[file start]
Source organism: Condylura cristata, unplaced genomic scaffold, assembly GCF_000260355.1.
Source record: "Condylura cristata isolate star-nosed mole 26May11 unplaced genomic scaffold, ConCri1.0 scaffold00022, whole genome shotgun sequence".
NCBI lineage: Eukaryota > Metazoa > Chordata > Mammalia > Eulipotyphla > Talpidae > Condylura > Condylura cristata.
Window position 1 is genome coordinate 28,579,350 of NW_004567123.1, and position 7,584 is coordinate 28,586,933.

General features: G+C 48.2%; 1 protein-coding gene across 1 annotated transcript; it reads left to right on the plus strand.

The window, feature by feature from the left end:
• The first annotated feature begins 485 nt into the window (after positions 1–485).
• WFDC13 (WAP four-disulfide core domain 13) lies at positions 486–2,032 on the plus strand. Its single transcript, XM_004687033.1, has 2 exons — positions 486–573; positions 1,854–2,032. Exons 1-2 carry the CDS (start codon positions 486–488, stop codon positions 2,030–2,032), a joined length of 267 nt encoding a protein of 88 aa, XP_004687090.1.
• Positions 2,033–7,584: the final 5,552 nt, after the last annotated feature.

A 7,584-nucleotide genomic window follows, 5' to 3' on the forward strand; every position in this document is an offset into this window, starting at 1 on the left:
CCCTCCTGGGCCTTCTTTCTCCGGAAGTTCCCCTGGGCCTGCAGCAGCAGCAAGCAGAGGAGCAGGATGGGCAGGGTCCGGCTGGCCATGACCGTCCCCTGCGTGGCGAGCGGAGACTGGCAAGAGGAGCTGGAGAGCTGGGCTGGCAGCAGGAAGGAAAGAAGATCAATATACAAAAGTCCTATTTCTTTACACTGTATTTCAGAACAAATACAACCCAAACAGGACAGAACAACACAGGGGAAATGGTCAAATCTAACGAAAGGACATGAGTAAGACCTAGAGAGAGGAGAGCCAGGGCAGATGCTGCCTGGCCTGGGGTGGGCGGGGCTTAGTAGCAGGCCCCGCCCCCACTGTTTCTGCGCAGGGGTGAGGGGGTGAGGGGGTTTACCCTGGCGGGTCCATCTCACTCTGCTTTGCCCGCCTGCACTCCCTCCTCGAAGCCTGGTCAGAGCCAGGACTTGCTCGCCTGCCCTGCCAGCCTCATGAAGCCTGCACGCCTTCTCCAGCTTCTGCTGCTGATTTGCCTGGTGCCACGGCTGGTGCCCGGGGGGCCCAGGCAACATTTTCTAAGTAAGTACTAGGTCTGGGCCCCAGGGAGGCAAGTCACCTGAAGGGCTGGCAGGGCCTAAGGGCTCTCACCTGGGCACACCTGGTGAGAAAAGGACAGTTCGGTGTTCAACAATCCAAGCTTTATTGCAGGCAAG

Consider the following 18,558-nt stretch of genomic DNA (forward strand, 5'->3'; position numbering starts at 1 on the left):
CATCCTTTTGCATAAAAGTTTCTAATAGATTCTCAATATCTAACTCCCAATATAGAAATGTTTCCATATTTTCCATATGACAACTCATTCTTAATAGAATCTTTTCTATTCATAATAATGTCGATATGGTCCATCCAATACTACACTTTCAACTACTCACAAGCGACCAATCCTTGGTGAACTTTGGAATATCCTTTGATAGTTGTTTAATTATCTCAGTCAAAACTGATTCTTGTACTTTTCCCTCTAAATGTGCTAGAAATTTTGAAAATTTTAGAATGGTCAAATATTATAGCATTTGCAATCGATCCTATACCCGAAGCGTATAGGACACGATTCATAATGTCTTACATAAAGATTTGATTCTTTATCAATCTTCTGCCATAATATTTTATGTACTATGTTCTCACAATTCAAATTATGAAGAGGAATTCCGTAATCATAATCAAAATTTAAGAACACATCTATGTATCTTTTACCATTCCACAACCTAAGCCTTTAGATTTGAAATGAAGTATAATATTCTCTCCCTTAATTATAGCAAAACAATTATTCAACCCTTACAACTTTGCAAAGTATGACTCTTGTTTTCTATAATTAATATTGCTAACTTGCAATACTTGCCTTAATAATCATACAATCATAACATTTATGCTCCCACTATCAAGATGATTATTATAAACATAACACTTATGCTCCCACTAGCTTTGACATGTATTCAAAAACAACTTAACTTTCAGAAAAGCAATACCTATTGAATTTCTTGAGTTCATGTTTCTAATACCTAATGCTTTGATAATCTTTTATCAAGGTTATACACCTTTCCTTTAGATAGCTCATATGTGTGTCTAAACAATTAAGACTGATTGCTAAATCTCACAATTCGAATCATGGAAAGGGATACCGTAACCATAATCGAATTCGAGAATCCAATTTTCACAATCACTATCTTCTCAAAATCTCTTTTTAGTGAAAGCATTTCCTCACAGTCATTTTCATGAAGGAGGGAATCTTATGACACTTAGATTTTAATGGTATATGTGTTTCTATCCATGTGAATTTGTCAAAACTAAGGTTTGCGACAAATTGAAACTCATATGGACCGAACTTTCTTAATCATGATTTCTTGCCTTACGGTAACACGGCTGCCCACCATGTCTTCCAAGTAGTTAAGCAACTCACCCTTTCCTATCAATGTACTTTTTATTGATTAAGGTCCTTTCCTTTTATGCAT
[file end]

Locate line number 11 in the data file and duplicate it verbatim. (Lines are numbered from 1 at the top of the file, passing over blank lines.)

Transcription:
CCCTCCTGGGCCTTCTTTCTCCGGAAGTTCCCCTGGGCCTGCAGCAGCAGCAAGCAGAGGAGCAGGATGGGCAGGGTCCGGCTGGCCATGACCGTCCCCTGCGTGGCGAGCGGAGACTGGCAAGAGGAGCTGGAGAGCTGGGCTGGCAGCAGGAAGGAAAGAAGATCAATATACAAAAGTCCTATTTCTTTACACTGTATTTCAGAACAAATACAACCCAAACAGGACAGAACAACACAGGGGAAATGGTCAAATCTAACGAAAGGACATGAGTAAGACCTAGAGAGAGGAGAGCCAGGGCAGATGCTGCCTGGCCTGGGGTGGGCGGGGCTTAGTAGCAGGCCCCGCCCCCACTGTTTCTGCGCAGGGGTGAGGGGGTGAGGGGGTTTACCCTGGCGGGTCCATCTCACTCTGCTTTGCCCGCCTGCACTCCCTCCTCGAAGCCTGGTCAGAGCCAGGACTTGCTCGCCTGCCCTGCCAGCCTCATGAAGCCTGCACGCCTTCTCCAGCTTCTGCTGCTGATTTGCCTGGTGCCACGGCTGGTGCCCGGGGGGCCCAGGCAACATTTTCTAAGTAAGTACTAGGTCTGGGCCCCAGGGAGGCAAGTCACCTGAAGGGCTGGCAGGGCCTAAGGGCTCTCACCTGGGCACACCTGGTGAGAAAAGGACAGTTCGGTGTTCAACAATCCAAGCTTTATTGCAGGCAAG